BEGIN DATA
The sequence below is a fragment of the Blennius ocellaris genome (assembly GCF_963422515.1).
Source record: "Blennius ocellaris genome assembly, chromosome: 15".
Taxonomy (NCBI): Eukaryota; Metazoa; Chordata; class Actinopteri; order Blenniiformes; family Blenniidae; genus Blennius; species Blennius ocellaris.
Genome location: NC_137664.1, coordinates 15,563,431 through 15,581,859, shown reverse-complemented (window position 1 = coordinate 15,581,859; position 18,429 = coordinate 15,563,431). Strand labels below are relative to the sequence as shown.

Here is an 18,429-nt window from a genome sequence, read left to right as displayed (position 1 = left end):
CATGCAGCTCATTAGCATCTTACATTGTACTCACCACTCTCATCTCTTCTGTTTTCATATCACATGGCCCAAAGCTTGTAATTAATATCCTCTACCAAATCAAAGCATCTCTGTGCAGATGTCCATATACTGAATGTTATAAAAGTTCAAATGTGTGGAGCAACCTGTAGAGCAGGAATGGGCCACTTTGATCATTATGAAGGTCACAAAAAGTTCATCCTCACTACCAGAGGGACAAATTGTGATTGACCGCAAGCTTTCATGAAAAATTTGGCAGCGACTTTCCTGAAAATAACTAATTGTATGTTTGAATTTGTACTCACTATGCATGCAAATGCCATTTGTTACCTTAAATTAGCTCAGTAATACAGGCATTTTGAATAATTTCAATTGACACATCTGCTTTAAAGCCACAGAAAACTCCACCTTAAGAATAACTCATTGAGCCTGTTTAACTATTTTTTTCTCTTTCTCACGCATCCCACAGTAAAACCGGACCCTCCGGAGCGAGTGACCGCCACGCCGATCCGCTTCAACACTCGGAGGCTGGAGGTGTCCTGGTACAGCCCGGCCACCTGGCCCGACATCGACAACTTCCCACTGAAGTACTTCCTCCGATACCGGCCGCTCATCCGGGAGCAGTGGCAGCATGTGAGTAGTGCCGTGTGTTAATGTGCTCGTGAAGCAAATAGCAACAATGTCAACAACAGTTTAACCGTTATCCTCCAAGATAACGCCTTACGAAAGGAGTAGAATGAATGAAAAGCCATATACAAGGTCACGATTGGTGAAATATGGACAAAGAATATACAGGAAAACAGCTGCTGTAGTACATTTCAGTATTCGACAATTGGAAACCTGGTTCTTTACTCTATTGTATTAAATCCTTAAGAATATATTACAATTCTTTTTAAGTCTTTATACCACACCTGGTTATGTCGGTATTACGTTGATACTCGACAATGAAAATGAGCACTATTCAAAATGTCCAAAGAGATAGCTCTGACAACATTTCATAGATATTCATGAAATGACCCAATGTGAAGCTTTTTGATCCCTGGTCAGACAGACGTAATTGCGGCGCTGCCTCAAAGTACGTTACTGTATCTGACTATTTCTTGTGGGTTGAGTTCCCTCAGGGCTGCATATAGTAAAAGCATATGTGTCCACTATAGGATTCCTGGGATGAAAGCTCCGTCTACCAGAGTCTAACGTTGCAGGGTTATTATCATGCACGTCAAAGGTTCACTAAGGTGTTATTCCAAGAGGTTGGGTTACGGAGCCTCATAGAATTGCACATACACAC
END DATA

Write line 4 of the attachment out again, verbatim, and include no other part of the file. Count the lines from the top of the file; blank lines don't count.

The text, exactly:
Genome location: NC_137664.1, coordinates 15,563,431 through 15,581,859, shown reverse-complemented (window position 1 = coordinate 15,581,859; position 18,429 = coordinate 15,563,431). Strand labels below are relative to the sequence as shown.